Breaking Barriers contest winner: Jacki Andre | Canadian Hearing Society
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Breaking Barriers contest winner: Jacki Andre

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In the Spring of 2018, the Canadian Hearing Society launched a new contest and fundraising initiative called Breaking Barriers. The contest encouraged people to submit a personal story of how they’re breaking down barriers for Deaf and hard of hearing Canadians.

This year, our grand prize winner was Jacki Andre. Read her inspiring story below – and stay tuned for more information on next year’s Breaking Barriers campaign soon!

 

How I'm breaking down barriers
By Jacki Andre

Imagine that you move - all by yourself - to a new country, where you don’t know the language and no one knows yours. How do you communicate? How do you let people know what you need? How do you ask for help when you’re hurting? How do you feel when you’re excluded from the conversations all around you? Will you go to the movies or a concert? Will you join a book club? Will you attend a yoga class?

The single hardest thing about being hard of hearing is the difficulty in communicating with other people. It’s an extremely isolating disability.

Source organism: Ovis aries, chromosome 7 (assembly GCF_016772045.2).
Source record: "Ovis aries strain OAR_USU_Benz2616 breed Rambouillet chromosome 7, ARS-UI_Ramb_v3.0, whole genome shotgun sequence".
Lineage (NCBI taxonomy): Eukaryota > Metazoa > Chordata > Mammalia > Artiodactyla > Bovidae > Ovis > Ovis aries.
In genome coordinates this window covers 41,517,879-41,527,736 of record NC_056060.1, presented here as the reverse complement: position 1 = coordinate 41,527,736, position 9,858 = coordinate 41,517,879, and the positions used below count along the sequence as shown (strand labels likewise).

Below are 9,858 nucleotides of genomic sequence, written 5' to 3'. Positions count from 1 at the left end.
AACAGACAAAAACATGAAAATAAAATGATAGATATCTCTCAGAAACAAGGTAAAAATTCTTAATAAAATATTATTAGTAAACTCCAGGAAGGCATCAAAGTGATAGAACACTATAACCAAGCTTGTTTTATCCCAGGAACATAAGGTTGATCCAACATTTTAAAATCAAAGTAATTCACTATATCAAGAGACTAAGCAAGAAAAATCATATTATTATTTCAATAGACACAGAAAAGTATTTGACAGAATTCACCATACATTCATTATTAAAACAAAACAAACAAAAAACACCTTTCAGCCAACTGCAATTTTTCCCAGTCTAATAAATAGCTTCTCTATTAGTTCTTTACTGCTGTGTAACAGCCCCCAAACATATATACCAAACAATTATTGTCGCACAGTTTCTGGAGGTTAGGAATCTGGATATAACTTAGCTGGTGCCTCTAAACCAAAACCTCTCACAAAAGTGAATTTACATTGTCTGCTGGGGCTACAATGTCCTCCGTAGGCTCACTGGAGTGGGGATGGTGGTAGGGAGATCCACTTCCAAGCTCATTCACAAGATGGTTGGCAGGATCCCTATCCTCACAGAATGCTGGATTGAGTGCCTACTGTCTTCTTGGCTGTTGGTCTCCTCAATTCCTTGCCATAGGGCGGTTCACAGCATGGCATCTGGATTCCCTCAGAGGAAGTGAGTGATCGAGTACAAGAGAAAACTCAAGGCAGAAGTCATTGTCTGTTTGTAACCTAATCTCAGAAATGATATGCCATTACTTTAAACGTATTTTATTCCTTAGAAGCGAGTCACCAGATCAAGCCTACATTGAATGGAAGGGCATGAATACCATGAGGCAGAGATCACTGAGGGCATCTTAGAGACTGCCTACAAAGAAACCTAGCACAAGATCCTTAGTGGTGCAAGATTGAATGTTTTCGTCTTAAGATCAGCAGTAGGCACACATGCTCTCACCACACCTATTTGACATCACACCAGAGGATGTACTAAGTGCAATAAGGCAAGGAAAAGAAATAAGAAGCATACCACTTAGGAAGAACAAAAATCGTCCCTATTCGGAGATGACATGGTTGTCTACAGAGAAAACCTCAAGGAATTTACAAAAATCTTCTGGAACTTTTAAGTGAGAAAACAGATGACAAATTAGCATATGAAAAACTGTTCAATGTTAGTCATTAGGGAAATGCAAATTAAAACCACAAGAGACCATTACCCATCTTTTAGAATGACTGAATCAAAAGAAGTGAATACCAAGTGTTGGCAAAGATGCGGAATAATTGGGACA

For a long time, I felt like I just didn’t belong. I couldn’t communicate with hearing people very well; but because I didn’t know ASL, I didn’t fit in with the Deaf community either.
And then I found social media. It has been a game changer.

Social media helps me out on both sides of the conversation. I have a lot of trouble in spoken conversations - not just hearing, but talking too. I’m not able to process information as quickly as hearing folks; I can get lost in the middle of a conversation and have trouble picking up the threads; and it can be very difficult to know where to jump in.

Because of the voice it gives me, social media is a terrific platform for awareness and change. Sometimes I just post my stories for my friends, such as when I won tickets to see Michelle Obama speak and struggled with accommodations. Sometimes I go bigger, and I write blogs for the Huffington Post Canada about my experiences. My piece on the inaccessibility of Prime Minister Trudeau’s Town Hall, for instance, was shared widely and I received a response from the Prime Minister’s Office. Sometimes, the topic is “smaller” - like what it’s like to listen to music when you have a hearing disability.

Whatever I write about, and wherever it’s posted, I hope it helps people to better understand what it’s like to be deaf/Deaf/HOH. My writing helps me to break down my own personal barriers of isolation by reaching out to other people; and it’s my hope that, together, we will raise the awareness that’s needed to break down the bigger barriers in society as a whole.

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